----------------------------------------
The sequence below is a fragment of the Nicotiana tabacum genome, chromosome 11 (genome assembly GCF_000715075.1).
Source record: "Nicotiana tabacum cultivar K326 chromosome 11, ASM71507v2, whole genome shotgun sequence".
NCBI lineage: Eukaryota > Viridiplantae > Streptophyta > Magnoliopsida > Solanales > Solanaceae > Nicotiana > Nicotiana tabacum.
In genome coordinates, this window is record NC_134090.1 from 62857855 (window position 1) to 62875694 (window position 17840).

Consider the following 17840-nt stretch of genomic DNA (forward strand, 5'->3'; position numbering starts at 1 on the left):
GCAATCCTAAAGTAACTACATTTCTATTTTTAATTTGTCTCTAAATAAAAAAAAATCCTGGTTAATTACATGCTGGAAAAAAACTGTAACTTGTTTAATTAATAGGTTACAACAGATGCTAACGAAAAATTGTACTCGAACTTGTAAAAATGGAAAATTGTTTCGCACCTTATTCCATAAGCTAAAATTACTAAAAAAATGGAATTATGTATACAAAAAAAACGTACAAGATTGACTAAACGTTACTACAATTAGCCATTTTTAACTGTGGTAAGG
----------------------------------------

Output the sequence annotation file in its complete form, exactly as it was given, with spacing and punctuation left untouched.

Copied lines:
The sequence below is a fragment of the Nicotiana tabacum genome, chromosome 11 (genome assembly GCF_000715075.1).
Source record: "Nicotiana tabacum cultivar K326 chromosome 11, ASM71507v2, whole genome shotgun sequence".
NCBI lineage: Eukaryota > Viridiplantae > Streptophyta > Magnoliopsida > Solanales > Solanaceae > Nicotiana > Nicotiana tabacum.
In genome coordinates, this window is record NC_134090.1 from 62857855 (window position 1) to 62875694 (window position 17840).

Consider the following 17840-nt stretch of genomic DNA (forward strand, 5'->3'; position numbering starts at 1 on the left):
GCAATCCTAAAGTAACTACATTTCTATTTTTAATTTGTCTCTAAATAAAAAAAAATCCTGGTTAATTACATGCTGGAAAAAAACTGTAACTTGTTTAATTAATAGGTTACAACAGATGCTAACGAAAAATTGTACTCGAACTTGTAAAAATGGAAAATTGTTTCGCACCTTATTCCATAAGCTAAAATTACTAAAAAAATGGAATTATGTATACAAAAAAAACGTACAAGATTGACTAAACGTTACTACAATTAGCCATTTTTAACTGTGGTAAGG